The next morning we ate a breakfast of eggs and fire-torched raisin bread, which really and truly is much more tasty than it sounds. Our quiet little family moment in all its pastoral bliss, however came to a screeching halt when Rohan began to cry. He wanted something...to be picked up most likely?...and we couldn't immediately oblige as I had raw-egg hands and Darrick had fire-tending duties, and the cry soon became hysterical, body-wracking sobs the likes of which echoed off every corner of the meadow and valley where we camped. And then, in response to his cries, a sound unlike any I've heard before.
Howling and yipping, delirious and taunting: wolves. A pack of them, by the sounds of it.
Have you ever heard someone say something chilled them to the bone, and thought "Well what the fuck does that even mean???" I have, and that phrase has always been one I considered to be melodrama bordering on hysterics. Until, that is, A PACK OF WOLVES HOWLED AT MY TODDLER SON AS HE CRIED IN THE MIDDLE OF GODFORSAKEN NOWHERE. Instantly I covered my eggy hands with baby wipes and swooped him up, then pulled Luca to my side, and there we stood next to Darrick, surveying every corner of the land we could see. We saw nothing of course, but that didn't make my heart start beating again anytime sooner. My hands were numb and cold and I couldn't really feel my face. I was terrified. I was protective. I was Mama Bear and no one was going to fuck with my babies.
Later that day we would recount this story in much the same nervous-laughter-filled way you retell your near-death freeway swerve at 85 miles per hour to the passenger who had been victim to your erratic driving and reflexive soccer-mom arm pinning them to their own seat. Laughing, Darrick asked me just what I'd planned to DO if those wolves came for us, and I looked him square in the eyes and said, without pretense, "Run for the van and lock us in." Apparently, this answer is funny to the man who carries 200 pound boulders in his bare arms.
In retribution, I totally made fun of him for his '1940s boxer style' with the pants pulled up to almost the nipples. So there, honey. So. There.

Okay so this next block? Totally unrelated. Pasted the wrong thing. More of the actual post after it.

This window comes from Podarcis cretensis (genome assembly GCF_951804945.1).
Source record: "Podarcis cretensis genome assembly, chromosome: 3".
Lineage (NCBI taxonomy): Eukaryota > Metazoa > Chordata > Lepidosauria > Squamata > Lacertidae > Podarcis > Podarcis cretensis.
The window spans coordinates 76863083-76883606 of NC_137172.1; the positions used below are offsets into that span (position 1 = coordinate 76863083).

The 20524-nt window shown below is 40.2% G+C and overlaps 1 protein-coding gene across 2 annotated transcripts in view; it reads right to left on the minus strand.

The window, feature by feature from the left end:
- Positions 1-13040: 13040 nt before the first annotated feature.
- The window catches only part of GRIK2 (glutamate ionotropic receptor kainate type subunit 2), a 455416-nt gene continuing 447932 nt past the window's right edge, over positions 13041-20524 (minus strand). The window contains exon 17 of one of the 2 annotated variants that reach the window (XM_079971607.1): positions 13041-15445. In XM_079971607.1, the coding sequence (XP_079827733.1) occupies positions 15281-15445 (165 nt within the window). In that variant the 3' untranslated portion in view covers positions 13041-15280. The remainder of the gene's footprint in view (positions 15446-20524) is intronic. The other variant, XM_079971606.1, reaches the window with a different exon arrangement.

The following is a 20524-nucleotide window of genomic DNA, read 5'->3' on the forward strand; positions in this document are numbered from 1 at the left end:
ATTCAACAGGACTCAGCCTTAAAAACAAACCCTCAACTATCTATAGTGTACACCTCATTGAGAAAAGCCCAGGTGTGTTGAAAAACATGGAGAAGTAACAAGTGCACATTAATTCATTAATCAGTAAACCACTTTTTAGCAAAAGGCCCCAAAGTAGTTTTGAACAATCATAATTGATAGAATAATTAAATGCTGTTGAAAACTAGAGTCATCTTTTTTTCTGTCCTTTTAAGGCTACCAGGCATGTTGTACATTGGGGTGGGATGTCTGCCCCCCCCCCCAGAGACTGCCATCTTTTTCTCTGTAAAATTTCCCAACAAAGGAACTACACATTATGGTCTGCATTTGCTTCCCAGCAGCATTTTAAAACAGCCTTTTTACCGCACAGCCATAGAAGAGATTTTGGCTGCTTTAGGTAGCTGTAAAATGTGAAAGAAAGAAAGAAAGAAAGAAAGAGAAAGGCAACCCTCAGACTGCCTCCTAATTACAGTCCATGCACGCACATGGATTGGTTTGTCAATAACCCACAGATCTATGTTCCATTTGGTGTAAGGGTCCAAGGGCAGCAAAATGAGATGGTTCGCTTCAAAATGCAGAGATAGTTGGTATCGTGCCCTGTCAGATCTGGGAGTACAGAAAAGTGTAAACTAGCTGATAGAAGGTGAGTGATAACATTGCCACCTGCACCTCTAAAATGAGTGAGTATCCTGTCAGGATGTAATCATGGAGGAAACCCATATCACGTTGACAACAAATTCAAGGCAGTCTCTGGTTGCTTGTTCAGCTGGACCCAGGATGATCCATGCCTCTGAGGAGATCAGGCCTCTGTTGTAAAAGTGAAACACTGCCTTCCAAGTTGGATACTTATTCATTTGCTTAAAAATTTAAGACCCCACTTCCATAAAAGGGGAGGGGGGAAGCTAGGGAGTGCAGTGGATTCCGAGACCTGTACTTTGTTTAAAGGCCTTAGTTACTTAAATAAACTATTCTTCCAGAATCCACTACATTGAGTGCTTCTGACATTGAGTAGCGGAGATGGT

A few hours later, we headed back out on that same insane 'road' to Potato Lake nearby, where Darrick fished and the kids played in the shallow water. Darrick caught nothing, but Rohan ate a lot of mud so I'm calling it a success. The kids really loved playing there. It took Rohan about two minutes to get into the water, shoes and diaper and sweats and all, and Luca soon followed suit. "I am so happy," she told me earnestly, "that I wore my Zoe panties. Zoe is nice to me on TV and I think she would like to play in the water."
After the lake we ended up having to drive into the town of Strawberry for a new car battery since the car almost wouldn't turn over and the nearest campsite to where we were was two miles away. We didn't want to be stranded out there with The Pack, after all. In Strawberry we had homemade ice cream cones and met Ralph the mechanic and his female assistant Terry.
The rest of the weekend involved much sitting around on my part, cooking on Darrick's, and begging to tend to the fire on Luca's. Rohan had an awesome time on his first trip and was a trooper all the way through. As we tore down camp on Sunday morning, Luca was already talking about "Next time we go camping..." and filling in the details with her wishes. As for me, I returned to work today a bit sunkissed but refreshed and no longer on the verge of breakdown.